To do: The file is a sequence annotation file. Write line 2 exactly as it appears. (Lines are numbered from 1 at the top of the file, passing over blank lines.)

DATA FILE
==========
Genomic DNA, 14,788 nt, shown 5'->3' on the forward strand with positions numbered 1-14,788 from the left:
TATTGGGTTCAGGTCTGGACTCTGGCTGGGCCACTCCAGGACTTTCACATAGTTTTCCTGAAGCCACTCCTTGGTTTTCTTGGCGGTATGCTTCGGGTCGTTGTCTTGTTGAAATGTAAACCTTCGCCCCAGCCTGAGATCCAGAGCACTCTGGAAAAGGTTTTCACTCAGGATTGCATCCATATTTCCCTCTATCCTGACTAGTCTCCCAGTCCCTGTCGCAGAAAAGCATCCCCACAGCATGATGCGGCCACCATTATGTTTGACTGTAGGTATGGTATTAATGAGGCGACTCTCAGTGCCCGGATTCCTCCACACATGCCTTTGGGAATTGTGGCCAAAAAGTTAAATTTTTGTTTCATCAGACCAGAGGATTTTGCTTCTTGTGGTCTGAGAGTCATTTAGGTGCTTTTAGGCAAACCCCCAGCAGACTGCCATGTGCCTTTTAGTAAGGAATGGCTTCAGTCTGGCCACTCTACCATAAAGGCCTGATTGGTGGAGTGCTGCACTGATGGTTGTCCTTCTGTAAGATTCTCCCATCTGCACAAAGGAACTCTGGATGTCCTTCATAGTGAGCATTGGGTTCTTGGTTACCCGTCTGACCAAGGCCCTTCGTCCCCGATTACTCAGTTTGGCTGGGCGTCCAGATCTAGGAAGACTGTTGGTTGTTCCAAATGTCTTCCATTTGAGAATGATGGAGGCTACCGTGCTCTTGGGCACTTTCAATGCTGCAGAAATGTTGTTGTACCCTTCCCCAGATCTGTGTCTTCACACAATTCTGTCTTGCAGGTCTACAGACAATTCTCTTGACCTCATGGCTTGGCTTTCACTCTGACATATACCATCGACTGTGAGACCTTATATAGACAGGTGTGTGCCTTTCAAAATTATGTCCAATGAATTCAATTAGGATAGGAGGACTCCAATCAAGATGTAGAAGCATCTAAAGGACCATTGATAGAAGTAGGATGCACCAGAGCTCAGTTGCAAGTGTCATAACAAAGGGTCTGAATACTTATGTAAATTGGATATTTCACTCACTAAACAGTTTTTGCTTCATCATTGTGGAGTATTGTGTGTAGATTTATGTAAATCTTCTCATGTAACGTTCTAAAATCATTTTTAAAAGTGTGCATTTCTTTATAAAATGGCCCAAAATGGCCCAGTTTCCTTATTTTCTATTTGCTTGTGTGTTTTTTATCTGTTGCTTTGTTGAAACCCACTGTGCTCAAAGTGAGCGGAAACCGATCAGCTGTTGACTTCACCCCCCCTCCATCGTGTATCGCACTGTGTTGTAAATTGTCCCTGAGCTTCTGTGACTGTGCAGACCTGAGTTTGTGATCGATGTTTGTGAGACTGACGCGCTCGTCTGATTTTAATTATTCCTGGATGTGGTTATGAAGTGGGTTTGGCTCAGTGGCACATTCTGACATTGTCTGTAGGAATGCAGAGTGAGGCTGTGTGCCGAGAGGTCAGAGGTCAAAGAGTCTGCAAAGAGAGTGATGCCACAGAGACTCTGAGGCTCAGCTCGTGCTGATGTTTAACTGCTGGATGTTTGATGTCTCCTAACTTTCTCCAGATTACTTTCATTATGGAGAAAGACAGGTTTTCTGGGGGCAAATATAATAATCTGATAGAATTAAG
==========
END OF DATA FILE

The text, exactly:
TATTGGGTTCAGGTCTGGACTCTGGCTGGGCCACTCCAGGACTTTCACATAGTTTTCCTGAAGCCACTCCTTGGTTTTCTTGGCGGTATGCTTCGGGTCGTTGTCTTGTTGAAATGTAAACCTTCGCCCCAGCCTGAGATCCAGAGCACTCTGGAAAAGGTTTTCACTCAGGATTGCATCCATATTTCCCTCTATCCTGACTAGTCTCCCAGTCCCTGTCGCAGAAAAGCATCCCCACAGCATGATGCGGCCACCATTATGTTTGACTGTAGGTATGGTATTAATGAGGCGACTCTCAGTGCCCGGATTCCTCCACACATGCCTTTGGGAATTGTGGCCAAAAAGTTAAATTTTTGTTTCATCAGACCAGAGGATTTTGCTTCTTGTGGTCTGAGAGTCATTTAGGTGCTTTTAGGCAAACCCCCAGCAGACTGCCATGTGCCTTTTAGTAAGGAATGGCTTCAGTCTGGCCACTCTACCATAAAGGCCTGATTGGTGGAGTGCTGCACTGATGGTTGTCCTTCTGTAAGATTCTCCCATCTGCACAAAGGAACTCTGGATGTCCTTCATAGTGAGCATTGGGTTCTTGGTTACCCGTCTGACCAAGGCCCTTCGTCCCCGATTACTCAGTTTGGCTGGGCGTCCAGATCTAGGAAGACTGTTGGTTGTTCCAAATGTCTTCCATTTGAGAATGATGGAGGCTACCGTGCTCTTGGGCACTTTCAATGCTGCAGAAATGTTGTTGTACCCTTCCCCAGATCTGTGTCTTCACACAATTCTGTCTTGCAGGTCTACAGACAATTCTCTTGACCTCATGGCTTGGCTTTCACTCTGACATATACCATCGACTGTGAGACCTTATATAGACAGGTGTGTGCCTTTCAAAATTATGTCCAATGAATTCAATTAGGATAGGAGGACTCCAATCAAGATGTAGAAGCATCTAAAGGACCATTGATAGAAGTAGGATGCACCAGAGCTCAGTTGCAAGTGTCATAACAAAGGGTCTGAATACTTATGTAAATTGGATATTTCACTCACTAAACAGTTTTTGCTTCATCATTGTGGAGTATTGTGTGTAGATTTATGTAAATCTTCTCATGTAACGTTCTAAAATCATTTTTAAAAGTGTGCATTTCTTTATAAAATGGCCCAAAATGGCCCAGTTTCCTTATTTTCTATTTGCTTGTGTGTTTTTTATCTGTTGCTTTGTTGAAACCCACTGTGCTCAAAGTGAGCGGAAACCGATCAGCTGTTGACTTCACCCCCCCTCCATCGTGTATCGCACTGTGTTGTAAATTGTCCCTGAGCTTCTGTGACTGTGCAGACCTGAGTTTGTGATCGATGTTTGTGAGACTGACGCGCTCGTCTGATTTTAATTATTCCTGGATGTGGTTATGAAGTGGGTTTGGCTCAGTGGCACATTCTGACATTGTCTGTAGGAATGCAGAGTGAGGCTGTGTGCCGAGAGGTCAGAGGTCAAAGAGTCTGCAAAGAGAGTGATGCCACAGAGACTCTGAGGCTCAGCTCGTGCTGATGTTTAACTGCTGGATGTTTGATGTCTCCTAACTTTCTCCAGATTACTTTCATTATGGAGAAAGACAGGTTTTCTGGGGGCAAATATAATAATCTGATAGAATTAAG